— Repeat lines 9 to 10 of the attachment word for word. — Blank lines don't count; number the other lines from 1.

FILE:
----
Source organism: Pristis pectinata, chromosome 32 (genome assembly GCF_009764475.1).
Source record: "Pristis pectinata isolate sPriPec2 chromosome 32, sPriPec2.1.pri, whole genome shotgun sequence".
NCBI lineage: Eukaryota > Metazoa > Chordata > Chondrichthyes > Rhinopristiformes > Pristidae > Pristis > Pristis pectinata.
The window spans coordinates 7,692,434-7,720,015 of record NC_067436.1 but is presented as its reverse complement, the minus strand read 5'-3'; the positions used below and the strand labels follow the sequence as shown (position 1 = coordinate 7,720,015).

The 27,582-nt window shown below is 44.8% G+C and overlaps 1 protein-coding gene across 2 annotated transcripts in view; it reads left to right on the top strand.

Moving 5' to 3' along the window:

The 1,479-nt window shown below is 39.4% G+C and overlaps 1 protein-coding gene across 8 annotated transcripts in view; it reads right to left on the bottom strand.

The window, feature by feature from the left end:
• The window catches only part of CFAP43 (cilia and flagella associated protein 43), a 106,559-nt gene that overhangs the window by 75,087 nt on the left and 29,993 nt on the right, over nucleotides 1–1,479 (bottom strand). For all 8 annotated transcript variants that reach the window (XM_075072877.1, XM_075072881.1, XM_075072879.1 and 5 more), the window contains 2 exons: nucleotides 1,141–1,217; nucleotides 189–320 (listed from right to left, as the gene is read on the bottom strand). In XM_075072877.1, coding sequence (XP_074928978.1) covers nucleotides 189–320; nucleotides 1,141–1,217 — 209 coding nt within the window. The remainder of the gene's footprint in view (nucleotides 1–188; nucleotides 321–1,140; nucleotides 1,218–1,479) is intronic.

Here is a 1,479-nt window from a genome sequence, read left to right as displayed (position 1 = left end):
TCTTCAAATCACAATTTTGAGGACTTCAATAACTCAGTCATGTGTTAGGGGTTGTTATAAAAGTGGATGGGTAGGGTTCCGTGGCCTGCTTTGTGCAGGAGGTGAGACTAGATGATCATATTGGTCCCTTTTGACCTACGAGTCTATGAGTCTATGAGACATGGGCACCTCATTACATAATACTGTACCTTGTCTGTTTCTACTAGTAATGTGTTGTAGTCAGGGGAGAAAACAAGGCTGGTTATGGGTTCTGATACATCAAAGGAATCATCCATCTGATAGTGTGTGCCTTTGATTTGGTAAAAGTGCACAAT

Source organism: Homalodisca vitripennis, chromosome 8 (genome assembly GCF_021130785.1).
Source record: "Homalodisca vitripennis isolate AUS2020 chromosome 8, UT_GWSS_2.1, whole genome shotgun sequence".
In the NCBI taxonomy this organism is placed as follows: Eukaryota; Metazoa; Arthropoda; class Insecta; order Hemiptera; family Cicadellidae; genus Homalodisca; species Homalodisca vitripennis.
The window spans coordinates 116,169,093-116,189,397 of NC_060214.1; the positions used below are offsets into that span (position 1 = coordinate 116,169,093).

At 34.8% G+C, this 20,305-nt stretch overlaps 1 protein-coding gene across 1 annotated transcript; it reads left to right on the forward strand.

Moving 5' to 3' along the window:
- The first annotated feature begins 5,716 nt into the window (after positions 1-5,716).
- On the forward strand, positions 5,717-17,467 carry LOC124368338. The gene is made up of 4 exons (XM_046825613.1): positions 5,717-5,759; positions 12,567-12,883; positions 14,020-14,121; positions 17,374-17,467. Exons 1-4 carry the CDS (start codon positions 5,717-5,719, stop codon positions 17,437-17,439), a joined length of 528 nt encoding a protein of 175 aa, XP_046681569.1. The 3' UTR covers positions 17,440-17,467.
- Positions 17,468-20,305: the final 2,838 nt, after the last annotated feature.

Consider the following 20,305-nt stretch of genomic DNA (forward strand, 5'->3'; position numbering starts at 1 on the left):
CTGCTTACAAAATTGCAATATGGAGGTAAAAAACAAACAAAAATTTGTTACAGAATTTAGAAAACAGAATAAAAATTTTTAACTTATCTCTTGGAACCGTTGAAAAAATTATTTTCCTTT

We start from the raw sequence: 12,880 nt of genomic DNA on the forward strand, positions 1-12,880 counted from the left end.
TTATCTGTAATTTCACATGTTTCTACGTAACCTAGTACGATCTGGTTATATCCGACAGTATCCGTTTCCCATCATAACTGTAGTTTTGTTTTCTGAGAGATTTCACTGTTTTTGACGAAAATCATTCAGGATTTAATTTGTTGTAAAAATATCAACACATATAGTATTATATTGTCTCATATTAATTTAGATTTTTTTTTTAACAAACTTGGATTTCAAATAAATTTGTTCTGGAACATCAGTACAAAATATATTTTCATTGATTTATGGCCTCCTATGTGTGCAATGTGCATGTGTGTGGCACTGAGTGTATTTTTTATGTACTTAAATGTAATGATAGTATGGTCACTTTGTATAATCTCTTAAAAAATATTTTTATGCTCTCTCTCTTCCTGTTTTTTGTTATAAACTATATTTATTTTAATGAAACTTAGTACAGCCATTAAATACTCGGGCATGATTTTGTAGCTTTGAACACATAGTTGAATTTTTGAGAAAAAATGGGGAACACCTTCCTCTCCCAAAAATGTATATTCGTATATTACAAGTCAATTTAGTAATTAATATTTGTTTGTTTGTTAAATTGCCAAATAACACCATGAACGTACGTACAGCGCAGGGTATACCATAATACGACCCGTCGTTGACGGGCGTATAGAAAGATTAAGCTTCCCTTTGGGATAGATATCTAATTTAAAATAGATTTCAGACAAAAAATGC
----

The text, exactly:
• The window catches only part of CFAP43 (cilia and flagella associated protein 43), a 106,559-nt gene that overhangs the window by 75,087 nt on the left and 29,993 nt on the right, over nucleotides 1–1,479 (bottom strand). For all 8 annotated transcript variants that reach the window (XM_075072877.1, XM_075072881.1, XM_075072879.1 and 5 more), the window contains 2 exons: nucleotides 1,141–1,217; nucleotides 189–320 (listed from right to left, as the gene is read on the bottom strand). In XM_075072877.1, coding sequence (XP_074928978.1) covers nucleotides 189–320; nucleotides 1,141–1,217 — 209 coding nt within the window. The remainder of the gene's footprint in view (nucleotides 1–188; nucleotides 321–1,140; nucleotides 1,218–1,479) is intronic.

Here is a 1,479-nt window from a genome sequence, read left to right as displayed (position 1 = left end):